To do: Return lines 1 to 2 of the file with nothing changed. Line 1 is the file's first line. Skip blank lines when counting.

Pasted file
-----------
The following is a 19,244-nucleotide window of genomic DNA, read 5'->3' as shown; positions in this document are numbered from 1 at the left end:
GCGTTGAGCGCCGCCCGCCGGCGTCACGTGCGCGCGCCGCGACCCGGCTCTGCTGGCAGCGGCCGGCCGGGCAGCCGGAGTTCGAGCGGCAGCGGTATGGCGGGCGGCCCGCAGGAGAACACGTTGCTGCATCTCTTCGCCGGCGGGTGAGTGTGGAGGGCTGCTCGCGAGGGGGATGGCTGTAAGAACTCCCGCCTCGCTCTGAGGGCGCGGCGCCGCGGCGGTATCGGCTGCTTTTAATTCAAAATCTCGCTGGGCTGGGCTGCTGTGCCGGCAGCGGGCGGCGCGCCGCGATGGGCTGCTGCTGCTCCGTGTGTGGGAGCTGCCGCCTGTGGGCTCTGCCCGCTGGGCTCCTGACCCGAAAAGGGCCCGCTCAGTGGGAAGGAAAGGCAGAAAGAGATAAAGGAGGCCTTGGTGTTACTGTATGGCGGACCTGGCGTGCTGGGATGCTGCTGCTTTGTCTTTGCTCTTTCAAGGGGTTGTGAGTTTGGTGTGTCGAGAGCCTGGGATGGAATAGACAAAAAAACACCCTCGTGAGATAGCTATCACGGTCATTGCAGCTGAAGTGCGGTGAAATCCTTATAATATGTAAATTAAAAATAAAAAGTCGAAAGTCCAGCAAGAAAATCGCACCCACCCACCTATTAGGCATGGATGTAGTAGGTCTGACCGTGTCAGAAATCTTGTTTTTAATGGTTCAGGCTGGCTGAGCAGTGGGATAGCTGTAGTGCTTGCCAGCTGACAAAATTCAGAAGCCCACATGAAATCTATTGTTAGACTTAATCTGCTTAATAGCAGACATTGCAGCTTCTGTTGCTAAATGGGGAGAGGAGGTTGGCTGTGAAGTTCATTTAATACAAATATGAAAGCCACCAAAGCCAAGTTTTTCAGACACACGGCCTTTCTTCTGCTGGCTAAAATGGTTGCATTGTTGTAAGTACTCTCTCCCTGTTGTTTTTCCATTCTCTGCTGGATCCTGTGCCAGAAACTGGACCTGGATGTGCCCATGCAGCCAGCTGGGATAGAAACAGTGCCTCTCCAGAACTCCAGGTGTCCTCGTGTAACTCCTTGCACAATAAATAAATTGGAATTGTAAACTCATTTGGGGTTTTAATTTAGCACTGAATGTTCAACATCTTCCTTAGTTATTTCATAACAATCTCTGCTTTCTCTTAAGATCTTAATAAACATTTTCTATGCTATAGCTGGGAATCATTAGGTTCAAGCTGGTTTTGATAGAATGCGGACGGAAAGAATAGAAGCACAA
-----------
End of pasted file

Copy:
The following is a 19,244-nucleotide window of genomic DNA, read 5'->3' as shown; positions in this document are numbered from 1 at the left end:
GCGTTGAGCGCCGCCCGCCGGCGTCACGTGCGCGCGCCGCGACCCGGCTCTGCTGGCAGCGGCCGGCCGGGCAGCCGGAGTTCGAGCGGCAGCGGTATGGCGGGCGGCCCGCAGGAGAACACGTTGCTGCATCTCTTCGCCGGCGGGTGAGTGTGGAGGGCTGCTCGCGAGGGGGATGGCTGTAAGAACTCCCGCCTCGCTCTGAGGGCGCGGCGCCGCGGCGGTATCGGCTGCTTTTAATTCAAAATCTCGCTGGGCTGGGCTGCTGTGCCGGCAGCGGGCGGCGCGCCGCGATGGGCTGCTGCTGCTCCGTGTGTGGGAGCTGCCGCCTGTGGGCTCTGCCCGCTGGGCTCCTGACCCGAAAAGGGCCCGCTCAGTGGGAAGGAAAGGCAGAAAGAGATAAAGGAGGCCTTGGTGTTACTGTATGGCGGACCTGGCGTGCTGGGATGCTGCTGCTTTGTCTTTGCTCTTTCAAGGGGTTGTGAGTTTGGTGTGTCGAGAGCCTGGGATGGAATAGACAAAAAAACACCCTCGTGAGATAGCTATCACGGTCATTGCAGCTGAAGTGCGGTGAAATCCTTATAATATGTAAATTAAAAATAAAAAGTCGAAAGTCCAGCAAGAAAATCGCACCCACCCACCTATTAGGCATGGATGTAGTAGGTCTGACCGTGTCAGAAATCTTGTTTTTAATGGTTCAGGCTGGCTGAGCAGTGGGATAGCTGTAGTGCTTGCCAGCTGACAAAATTCAGAAGCCCACATGAAATCTATTGTTAGACTTAATCTGCTTAATAGCAGACATTGCAGCTTCTGTTGCTAAATGGGGAGAGGAGGTTGGCTGTGAAGTTCATTTAATACAAATATGAAAGCCACCAAAGCCAAGTTTTTCAGACACACGGCCTTTCTTCTGCTGGCTAAAATGGTTGCATTGTTGTAAGTACTCTCTCCCTGTTGTTTTTCCATTCTCTGCTGGATCCTGTGCCAGAAACTGGACCTGGATGTGCCCATGCAGCCAGCTGGGATAGAAACAGTGCCTCTCCAGAACTCCAGGTGTCCTCGTGTAACTCCTTGCACAATAAATAAATTGGAATTGTAAACTCATTTGGGGTTTTAATTTAGCACTGAATGTTCAACATCTTCCTTAGTTATTTCATAACAATCTCTGCTTTCTCTTAAGATCTTAATAAACATTTTCTATGCTATAGCTGGGAATCATTAGGTTCAAGCTGGTTTTGATAGAATGCGGACGGAAAGAATAGAAGCACAA